Lavelle was the first overall pick in the 2017 NWSL College Draft by the Boston Breakers. Defender Abby Dahlkemper entered the match in the 46th minute to earn her third cap with the U.S. WNT. Her first appearance since a friendly against Switzerland on Oct. 23, 2016. Alyssa Naeher made her 14th appearance for the USA and recorded her ninth career shutout. Kelley O’Hara earned her 96th cap tonight, inching her closer to the century mark. Samantha Mewis makes her 13th career start and earned her 23rd cap. Alongside Sauerbrunn and Lloyd, she is the only player to be in the starting lineup of every game the WNT has played in 2017. Crystal Dunn earned her fifth start of the year and 51st cap. She assisted on Lavelle’s goal for her 12th career assist and first of 2017. Becky Sauerbrunn is the only player to have played all 540 minutes played so far. She earned her 125th cap tonight, tying Alex Morgan and Lindsey Tarpley for 26th on the all-time caps list.
Enlarge this image U.S. goalkeeper Hope Solo prepares to kick the ball during the Olympic quarterfinals Aug. 12 against Sweden in Brasilia, Brazil. After the Americans lost the match on penalty kicks, Solo described the Swedes as cowards. On Wednesday, U.S. soccer suspended her for those remarks. Evaristo Sa/AFP/Getty Images hide caption toggle caption Evaristo Sa/AFP/Getty Images U.S. goalkeeper Hope Solo prepares to kick the ball during the Olympic quarterfinals Aug. 12 against Sweden in Brasilia, Brazil. After the Americans lost the match on penalty kicks, Solo described the Swedes as cowards. On Wednesday, U.S. soccer suspended her for those remarks.
Evaristo Sa/AFP/Getty Images U.S. soccer again has suspended goalkeeper Hope Solo from the women’s national team, but unlike last year, she won’t be back in 30 days. Citing Solo’s accusation of cowardice among Sweden’s players after the team beat the U.S. in the Olympic quarterfinals in Rio de Janeiro, U.S. officials booted Solo for six months. In a statement, U.S. Soccer President Sunil Gulati said the comments were “unacceptable and do not meet the standard of conduct we require from our National Team players.” In a statement sent to Sports Illustrated, Solo said she was saddened by the decision, and said that “I could not be the player I am without being the person I am, even when I haven’t made the best choices or said the right things.” Solo, 35, has been goalkeeping for the national team since 2000, playing in 202 matches. The United States has won a World Cup and two Olympic gold medals in that span. Gulati said the punishment took into account past incidents involving Solo.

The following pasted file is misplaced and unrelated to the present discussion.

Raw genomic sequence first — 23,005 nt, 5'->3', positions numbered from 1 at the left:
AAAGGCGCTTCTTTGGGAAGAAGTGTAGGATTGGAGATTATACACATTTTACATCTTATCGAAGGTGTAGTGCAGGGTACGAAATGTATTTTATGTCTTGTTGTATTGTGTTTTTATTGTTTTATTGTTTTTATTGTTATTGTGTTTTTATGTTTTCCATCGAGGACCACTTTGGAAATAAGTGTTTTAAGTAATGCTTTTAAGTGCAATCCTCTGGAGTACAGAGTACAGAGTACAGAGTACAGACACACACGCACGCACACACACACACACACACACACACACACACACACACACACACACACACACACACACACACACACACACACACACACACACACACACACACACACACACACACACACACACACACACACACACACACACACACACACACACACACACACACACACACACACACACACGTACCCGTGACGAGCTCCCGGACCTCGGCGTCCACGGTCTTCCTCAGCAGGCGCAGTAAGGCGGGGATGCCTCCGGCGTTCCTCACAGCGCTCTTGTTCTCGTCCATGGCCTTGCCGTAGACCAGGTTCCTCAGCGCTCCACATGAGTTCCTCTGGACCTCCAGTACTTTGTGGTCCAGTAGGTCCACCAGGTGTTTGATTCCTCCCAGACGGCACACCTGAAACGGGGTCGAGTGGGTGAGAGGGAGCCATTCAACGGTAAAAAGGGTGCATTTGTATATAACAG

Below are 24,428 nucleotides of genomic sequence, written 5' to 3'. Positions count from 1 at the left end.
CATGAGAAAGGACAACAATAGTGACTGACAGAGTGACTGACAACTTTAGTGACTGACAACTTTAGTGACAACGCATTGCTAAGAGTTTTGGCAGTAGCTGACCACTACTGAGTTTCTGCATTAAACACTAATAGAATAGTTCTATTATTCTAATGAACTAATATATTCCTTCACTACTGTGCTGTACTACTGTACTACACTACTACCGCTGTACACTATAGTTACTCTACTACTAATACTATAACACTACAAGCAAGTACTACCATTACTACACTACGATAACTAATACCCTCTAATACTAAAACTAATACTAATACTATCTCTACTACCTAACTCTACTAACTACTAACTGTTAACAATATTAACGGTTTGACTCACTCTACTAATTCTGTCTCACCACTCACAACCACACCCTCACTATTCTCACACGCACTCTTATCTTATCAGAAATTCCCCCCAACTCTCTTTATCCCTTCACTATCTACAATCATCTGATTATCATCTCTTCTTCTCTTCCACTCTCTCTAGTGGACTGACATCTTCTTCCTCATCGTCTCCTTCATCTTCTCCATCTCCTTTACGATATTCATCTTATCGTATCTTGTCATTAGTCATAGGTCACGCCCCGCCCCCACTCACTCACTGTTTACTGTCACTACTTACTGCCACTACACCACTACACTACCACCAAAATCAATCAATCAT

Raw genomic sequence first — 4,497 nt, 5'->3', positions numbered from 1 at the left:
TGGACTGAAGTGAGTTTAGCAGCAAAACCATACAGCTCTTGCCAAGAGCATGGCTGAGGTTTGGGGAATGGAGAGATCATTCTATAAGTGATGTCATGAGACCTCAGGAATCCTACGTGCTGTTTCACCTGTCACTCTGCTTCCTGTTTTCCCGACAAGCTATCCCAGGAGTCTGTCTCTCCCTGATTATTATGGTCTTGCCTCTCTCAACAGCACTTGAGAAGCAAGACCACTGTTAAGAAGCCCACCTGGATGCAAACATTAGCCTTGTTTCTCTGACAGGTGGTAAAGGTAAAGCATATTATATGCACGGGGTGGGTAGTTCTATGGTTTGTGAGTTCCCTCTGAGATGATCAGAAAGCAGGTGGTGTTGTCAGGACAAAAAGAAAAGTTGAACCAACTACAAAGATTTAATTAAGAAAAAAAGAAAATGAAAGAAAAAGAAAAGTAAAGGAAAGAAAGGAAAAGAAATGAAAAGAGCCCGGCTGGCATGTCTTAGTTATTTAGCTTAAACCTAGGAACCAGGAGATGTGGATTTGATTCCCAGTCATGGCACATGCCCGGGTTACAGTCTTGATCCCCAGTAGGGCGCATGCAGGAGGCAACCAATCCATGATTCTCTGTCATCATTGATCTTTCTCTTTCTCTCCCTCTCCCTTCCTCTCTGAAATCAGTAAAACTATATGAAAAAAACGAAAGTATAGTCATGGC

Her previous suspension in 2015 followed an incident during the national team’s training camp in which she was riding in a car with her husband, former NFL player Jerramy Stevens, when he was stopped and charged with DUI. The Associated Press notes Solo also has ongoing legal issues to contend with: “She has also been trying to avoid trial on misdemeanor domestic violence charges after a 2014 incident at her sister’s home, when the goalkeeper was accused of being intoxicated and assaulting her sister and 17-year-old nephew. Solo said she was a victim in the altercation. Earlier this year, an appeals court in Washington state rejected Solo’s request to avoid trial.”